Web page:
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Farmer may have given swine flu to pigs, Canada says

  • Story Highlights
  • NEW: Pigs in Canada may be first in recent outbreak to test positive for virus
  • One-third of 161 sick Americans visited Mexico, or had contact with visitor
  • WHO reports 659 confirmed cases of H1N1 virus in 16 countries
  • Hong Kong hotel guest tests positive; 300 quarantined
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(CNN) -- More than a week after the swine flu outbreak rattled the world, with cases of infected people popping up from Mexico to South Korea, the new virus strain has shown up in a herd of swine.

Tourists sunbathe wearing surgical masks in the popular Mexican resort of Acapulco.

Airline employees in Hong Kong work Saturday, a day after officials there confirmed their first case of swine flu.

The catch, Canadian officials say, is that the animals may have caught the flu from a human.

Canadian officials on Saturday said they have quarantined pigs that tested positive for the virus -- scientifically known as 2009 H1N1 -- at an Alberta farm in what could be the first identified case of pigs infected during the recent outbreak. They said the pigs may have been infected by a Canadian farmer who recently returned from a trip to Mexico, the epicenter of the outbreak that has sickened nearly 660 people.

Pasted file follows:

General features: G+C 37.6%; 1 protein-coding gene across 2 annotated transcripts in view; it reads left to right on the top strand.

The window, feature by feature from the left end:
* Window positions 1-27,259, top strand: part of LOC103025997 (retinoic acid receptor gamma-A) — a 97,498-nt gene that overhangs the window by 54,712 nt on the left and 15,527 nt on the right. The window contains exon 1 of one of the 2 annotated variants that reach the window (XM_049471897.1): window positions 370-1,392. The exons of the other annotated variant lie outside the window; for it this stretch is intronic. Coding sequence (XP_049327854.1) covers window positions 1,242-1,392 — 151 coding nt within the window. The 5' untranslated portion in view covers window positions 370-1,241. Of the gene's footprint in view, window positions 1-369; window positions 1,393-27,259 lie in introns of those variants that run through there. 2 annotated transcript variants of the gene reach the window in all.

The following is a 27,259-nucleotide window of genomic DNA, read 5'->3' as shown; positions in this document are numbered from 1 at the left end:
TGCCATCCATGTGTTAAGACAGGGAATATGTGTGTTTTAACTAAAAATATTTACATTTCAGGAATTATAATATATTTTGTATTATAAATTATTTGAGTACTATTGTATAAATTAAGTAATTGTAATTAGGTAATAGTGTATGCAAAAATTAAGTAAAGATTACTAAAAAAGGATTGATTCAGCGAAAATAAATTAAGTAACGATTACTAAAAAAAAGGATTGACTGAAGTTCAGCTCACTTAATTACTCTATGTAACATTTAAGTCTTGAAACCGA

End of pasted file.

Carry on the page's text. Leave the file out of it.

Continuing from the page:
The farmer "may have exposed swine on the farm to an influenza virus," said Dr. Brian Evans of the Canadian Food Inspection Agency.

"We have determined that the virus H1N1, found in these pigs, is the virus which is being tracked in the human population," he added. Learn about the virus »

Evans and other officials said it is not uncommon for flu viruses to jump from humans to animals, and that it does not pose a risk for consuming pork. The number of pigs infected was not disclosed.

The infected farmer had flu-like symptoms and is recovering, Evans said.

Meanwhile, as the number of confirmed swine flu cases reached 659 worldwide, the World Health Organization said Saturday it had started distributing 2.4 million doses of a common anti-viral drug to 72 nations. So far, 16 countries have confirmed cases of swine flu, the WHO said. Video Watch latest developments as swine flu sweeps world »

Dr. Michael J. Ryan, the WHO director of its global alert and response team, said the doses of the drug Tamiflu came from a stockpile that was donated by Swiss health-care giant Roche in 2005 and 2006.

Roche, which produces the common anti-viral drug Tamiflu in a statement said it was working with the WHO to prepare for the virus. The drug should be taken within 48 hours of experiencing symptoms, according to the drug's Web site.

Mexico has the most confirmed swine flu cases, with 397 infected people and 16 deaths, the WHO said. Mexican Health Minister Jose Angel Cordova Villalobos reported that the country has confirmed 421 cases and 19 deaths.

Several other countries, including Canada and Italy, had confirmed additional cases that had not yet been added to the WHO's total.